On December 24, I was minding my own business, running errands, when I was stopped and ticketed by the Santa Monica Police Department for riding my bike on the sidewalk. I had no idea this was a criminal offense.
The statute: 3.12.540 reads: “It shall be unlawful to ride a bicycle or to coast in any vehicle upon any public sidewalk”.
In Santa Monica, this charge is not an infraction or traffic violation–it is a misdemeanor. ­­I wasn’t riding fast, recklessly or close to any pedestrians. I was also riding on a street without a bike lane. I was proceeding with care.
Consequently, this law forces cyclists to proceed in hazardous conditions or face criminal charges.
Aside from a section of Ocean Ave. there are no bike lanes in downtown Santa Monica at all.
Some streets, such as 4th Street, Wilshire Blvd, and Lincoln Blvd., are filled with rapid traffic and narrow lanes, which make it extremely dangerous for anyone cycling on those streets.
Shouldn’t cyclists have the option to use the public sidewalks for their own safety?
I understand our laws are created for our protection, but this law and the applicable misdemeanor charges are completely unreasonable.
I thought I was being a good citizen by leaving my car parked, alleviating additional traffic and pollution, and now, I’m being treated like a criminal.
According to SM District Attorney Terry White, “everyone is shocked” when they’re dragged into court for this.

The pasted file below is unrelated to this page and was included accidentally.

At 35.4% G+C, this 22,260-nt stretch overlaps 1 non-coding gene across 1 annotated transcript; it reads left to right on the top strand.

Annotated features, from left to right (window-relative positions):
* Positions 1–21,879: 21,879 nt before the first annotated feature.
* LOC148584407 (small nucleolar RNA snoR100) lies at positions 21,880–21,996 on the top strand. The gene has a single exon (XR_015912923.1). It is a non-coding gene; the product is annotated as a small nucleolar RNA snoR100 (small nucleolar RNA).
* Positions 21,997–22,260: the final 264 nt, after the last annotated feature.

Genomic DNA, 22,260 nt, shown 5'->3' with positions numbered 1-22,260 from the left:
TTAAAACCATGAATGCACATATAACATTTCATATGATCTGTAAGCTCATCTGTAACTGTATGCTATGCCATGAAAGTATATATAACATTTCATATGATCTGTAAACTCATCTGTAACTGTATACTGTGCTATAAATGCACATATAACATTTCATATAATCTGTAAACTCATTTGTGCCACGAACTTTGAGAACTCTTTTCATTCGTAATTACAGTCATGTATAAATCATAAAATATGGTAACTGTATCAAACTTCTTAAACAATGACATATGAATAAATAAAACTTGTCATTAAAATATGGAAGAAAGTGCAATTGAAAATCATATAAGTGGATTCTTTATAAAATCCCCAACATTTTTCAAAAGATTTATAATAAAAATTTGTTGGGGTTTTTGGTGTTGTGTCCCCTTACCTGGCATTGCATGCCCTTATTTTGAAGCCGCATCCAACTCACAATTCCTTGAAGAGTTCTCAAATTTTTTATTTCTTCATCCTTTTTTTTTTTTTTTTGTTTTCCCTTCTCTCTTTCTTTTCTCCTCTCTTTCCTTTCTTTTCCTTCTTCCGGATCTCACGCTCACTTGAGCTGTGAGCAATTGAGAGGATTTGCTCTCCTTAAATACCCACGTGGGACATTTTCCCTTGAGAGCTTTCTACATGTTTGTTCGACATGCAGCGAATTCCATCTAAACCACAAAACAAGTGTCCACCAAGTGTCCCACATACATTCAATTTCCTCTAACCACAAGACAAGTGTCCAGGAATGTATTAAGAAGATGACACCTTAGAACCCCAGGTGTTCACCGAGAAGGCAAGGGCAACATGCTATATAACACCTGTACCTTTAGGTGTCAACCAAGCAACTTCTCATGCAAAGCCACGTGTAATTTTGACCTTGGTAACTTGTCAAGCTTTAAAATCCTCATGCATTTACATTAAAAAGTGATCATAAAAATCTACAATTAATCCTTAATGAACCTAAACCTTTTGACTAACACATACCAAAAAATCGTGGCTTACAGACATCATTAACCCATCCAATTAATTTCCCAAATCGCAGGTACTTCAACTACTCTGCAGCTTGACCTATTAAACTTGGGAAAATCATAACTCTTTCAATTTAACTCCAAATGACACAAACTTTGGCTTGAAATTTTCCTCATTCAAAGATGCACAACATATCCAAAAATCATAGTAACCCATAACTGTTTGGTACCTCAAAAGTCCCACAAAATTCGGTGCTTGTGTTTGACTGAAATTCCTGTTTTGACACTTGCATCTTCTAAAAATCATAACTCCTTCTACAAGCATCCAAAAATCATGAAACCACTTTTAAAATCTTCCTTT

Clearly, this law is absolutely ridiculous, and should be abrogated.
I encourage you to send your comments to our council members at:
I’ve made several attempts to reach the council myself, but so far, I’ve yet to receive a response.
This has personally caused me undue stress, inconvenience, and this unreasonable harassment of our citizens must stop. This is supposed to be The Land of the Free. Let’s keep it that way.
Nice piece about passage of the EIR. While the most noise is being made, understandably, by those whose homes and schools will be near the proposed routes, an aura of bliss seems to have settled over Santa Monica: at last! Rail transportation.
If you schroll down in the EIR (which I read online), you get to tables of the forecast reduction in auto trips in 2014. That makes for some pretty depressing reading. A lessening of a percent? About a thousand car trips?
Yes, any reduction is better than none, but the ridership/lessening of auto traffic stats will, I think sadly, remind us that this route was latched onto during the dark period when Congressman Waxman had put the hold on any federal money for a West Side subway through his presumably methane-laced district.
If you take a deep breath and think about who in Santa Monica will be served by the Expo Line, and how, you wind up shaking your head: residents will have to make their way downtown, presumably by car, over routes already constricted (and jammed) by our Traffic Department’s narrowing of Santa Monica Blvd.
We will park – where? Didn’t the Mirror recently report on the Council getting a study of parking structures and capacity which (surprise?) agreed with their policy that too many people are driving downtown (we should take the bus or bike). That is, no new structures of expansion of existing parking garages. Instead, fees will be raised in the existing buildings (surprise?).
There exists in the Huntington Library’s special collection department a fascinating Pacific Electric document about the need for that company to stop building new rail lines and start using busses, because they are more flexible. The document was prepared for internal use.around 1922. It really does lay out what rail is good for, in terms of commuters and urban travel, and what it isn’t. Too bad no one involved in planning our rail network read it.
Larry Dietz, Santa Monica